Museveni has presided over economic growth and restored security of life and property. Although the NRM government has recently come under fire for corruption and brutality towards opposition, it is still credited for other achievements like the fight against HIV/AIDS and educating masses through Universal Primary Education (UPE).

According to Ikuya, however, every political leadership needs to unfold processes to empower the people.

Ikuya’s thoughts have grave meaning because the country is heading into a general election in 2016 amidst a heavily divisive political landscape.

With parties jostling for political capital, intense fighting for parliamentary seats and during presidential elections, the atmosphere is heated.

This decision to return to multiparty politics in 2005 compelled many individual members of parties to forfeit their stances on issues so as to “toe the party position” or face expulsion. The multi-party dispensation was hailed for opening up the political space but some others contend that it killed the spirit of nationalism as politicians took to politicking at every other opportunity.

Wins and failures

Ikuya believes that the current state of leaders can learn a great deal from how African societies were organised through clans. “Our clans had a great value system, how they elected their leaders, their forms of organisation were solid, this value system remains intact in these units”.

He says a lot in the old society has since been ignored.

“Look at elections, they have become commercialised,” he says.

The former FRONASA and Museveni ideologue says the current state of Uganda’s polity is disjointed and should be rescued by the youth. He says they have the time on their side and so they should take interest in the present and plan for their country. But he is disappointed.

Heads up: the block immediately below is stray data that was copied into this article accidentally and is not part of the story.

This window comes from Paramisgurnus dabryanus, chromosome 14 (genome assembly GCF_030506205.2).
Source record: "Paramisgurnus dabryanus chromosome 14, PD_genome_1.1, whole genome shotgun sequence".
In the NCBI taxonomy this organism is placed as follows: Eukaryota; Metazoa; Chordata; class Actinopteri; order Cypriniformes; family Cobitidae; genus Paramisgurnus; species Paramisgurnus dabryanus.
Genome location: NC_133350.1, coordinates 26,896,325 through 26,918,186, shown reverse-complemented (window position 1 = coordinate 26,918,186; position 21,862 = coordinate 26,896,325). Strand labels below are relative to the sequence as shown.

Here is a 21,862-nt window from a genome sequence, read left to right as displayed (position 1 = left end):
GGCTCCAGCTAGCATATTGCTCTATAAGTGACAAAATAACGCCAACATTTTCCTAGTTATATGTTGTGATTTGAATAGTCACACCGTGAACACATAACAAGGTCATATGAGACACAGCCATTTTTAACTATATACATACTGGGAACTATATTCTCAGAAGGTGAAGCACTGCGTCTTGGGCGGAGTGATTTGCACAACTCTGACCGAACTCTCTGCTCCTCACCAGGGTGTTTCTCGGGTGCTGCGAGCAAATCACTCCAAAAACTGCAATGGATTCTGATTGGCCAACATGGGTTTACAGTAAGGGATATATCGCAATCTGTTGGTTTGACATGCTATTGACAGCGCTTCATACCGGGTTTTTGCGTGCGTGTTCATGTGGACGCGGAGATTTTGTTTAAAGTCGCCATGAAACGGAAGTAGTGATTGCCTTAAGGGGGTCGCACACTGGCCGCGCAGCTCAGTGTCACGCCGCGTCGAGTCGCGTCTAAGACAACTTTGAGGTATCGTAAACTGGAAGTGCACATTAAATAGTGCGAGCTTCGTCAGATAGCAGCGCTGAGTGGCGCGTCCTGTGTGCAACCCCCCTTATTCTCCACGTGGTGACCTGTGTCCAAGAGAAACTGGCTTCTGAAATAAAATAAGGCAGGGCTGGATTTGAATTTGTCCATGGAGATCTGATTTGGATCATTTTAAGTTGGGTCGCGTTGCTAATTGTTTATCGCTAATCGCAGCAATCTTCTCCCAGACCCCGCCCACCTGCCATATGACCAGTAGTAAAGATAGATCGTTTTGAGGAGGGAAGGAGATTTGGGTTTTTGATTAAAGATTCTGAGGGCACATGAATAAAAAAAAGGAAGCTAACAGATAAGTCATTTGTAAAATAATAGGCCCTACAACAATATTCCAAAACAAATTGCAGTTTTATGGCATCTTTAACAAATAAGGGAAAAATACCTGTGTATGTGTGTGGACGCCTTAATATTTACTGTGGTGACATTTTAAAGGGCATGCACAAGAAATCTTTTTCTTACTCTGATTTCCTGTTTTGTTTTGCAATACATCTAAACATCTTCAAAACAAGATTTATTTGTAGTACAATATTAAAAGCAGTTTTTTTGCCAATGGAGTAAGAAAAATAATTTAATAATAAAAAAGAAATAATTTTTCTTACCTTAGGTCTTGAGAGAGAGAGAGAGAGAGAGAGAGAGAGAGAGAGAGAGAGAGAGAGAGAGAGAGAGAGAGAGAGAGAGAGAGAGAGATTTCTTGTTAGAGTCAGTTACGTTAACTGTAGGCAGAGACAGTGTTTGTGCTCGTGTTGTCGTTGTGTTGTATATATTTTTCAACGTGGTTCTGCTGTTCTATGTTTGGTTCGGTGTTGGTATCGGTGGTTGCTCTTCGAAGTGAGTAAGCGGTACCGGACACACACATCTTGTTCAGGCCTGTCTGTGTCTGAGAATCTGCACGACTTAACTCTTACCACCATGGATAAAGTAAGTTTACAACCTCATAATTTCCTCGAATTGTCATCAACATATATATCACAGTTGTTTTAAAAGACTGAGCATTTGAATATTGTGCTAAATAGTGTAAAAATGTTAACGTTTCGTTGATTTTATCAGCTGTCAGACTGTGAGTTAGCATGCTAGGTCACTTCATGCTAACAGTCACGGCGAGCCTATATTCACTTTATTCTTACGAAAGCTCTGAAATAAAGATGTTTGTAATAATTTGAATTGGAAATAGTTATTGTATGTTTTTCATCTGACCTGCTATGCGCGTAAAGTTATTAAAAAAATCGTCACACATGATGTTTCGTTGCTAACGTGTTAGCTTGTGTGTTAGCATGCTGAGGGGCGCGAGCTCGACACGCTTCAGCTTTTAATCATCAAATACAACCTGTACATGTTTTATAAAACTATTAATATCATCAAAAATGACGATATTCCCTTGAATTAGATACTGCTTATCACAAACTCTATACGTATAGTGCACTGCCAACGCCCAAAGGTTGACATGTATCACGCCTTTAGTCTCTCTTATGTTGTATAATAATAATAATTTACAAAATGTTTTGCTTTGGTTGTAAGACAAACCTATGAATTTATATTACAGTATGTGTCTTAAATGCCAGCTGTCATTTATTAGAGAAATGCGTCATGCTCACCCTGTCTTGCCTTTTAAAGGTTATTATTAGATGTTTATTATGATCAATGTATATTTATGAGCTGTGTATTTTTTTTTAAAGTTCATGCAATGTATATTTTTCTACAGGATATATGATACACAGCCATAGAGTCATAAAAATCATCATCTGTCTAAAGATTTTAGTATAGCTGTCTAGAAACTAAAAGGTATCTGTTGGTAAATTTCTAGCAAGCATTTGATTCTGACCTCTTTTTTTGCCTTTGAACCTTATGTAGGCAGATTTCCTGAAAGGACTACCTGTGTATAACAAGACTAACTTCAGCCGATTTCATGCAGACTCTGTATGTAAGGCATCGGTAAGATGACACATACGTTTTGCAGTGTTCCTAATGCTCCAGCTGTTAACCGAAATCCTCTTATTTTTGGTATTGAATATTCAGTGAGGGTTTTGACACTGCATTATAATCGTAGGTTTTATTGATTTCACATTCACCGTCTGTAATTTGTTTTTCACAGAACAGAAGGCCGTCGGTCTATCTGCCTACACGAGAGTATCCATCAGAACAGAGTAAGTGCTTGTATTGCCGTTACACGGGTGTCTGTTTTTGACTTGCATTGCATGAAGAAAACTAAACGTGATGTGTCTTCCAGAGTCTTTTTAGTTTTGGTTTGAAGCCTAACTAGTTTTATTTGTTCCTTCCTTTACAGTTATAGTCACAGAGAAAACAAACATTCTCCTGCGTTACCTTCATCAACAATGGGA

“The youth just want positions, without producing ideas,” he says, “Uganda’s political journey is in a minefield, we should demine it.”

Prof. Sabiiti Makara, a political science lecturer at Makerere University, says one of the most urgent challenges that require “demining” is poverty.

“People are still afflicted by poverty, we have so many peasants, the whole economy is industrialised and this means we cannot have good politics as people thrive on envelopes and hand-outs like soap,” he says.

Makara says Uganda has abundant natural resources but still lags behind Kenya and Tanzania in economic development. “We need to see how we can transform the natural resources to pull people out of poverty, provide social services and build infrastructure.” A country’s politics is affected by its industrialisation and how it deals with poverty of its citizens, he insists.

Makara says, however, Uganda has a lot of positives to celebrate at its 53rd anniversary. He is especially proud of Uganda’s international peace keeping missions in Somalia and South Sudan. He says the international duty has helped to build Uganda’s image not just among its peers but overseas as a pacifier of unstable notions.

But for Joseph Bbosa, the UPC vice president in the out-going Olara Otunnu administration, Uganda’s biggest problem is the desire by some groups to dominate others. He says instead, politicians should be encouraging unity in diversity.

“Unity in diversity is the key. Milton Obote went into the alliance of KY (Kabaka Yekka) because Buganda was reluctant to join Uganda. The kingdom wanted to go it alone at the time of independence,” Bbosa says.

He says such actions showed Obote to be a patriot who did whatever he could to make Buganda feel home, including appointing Kabaka Muteesa as President.

He says the tragedy is that currently, many the key positions in the army and government are dominated by one ethnic group.

He says 53 years after independence; Uganda is stuck in a rut of a third world country and needs to move forward quickly. “In many instances, we are worse off – in healthcare and other social services than we were at the time of independence,” he says, “the only good thing Uganda can boast of as a nation is that it has not disintegrated.”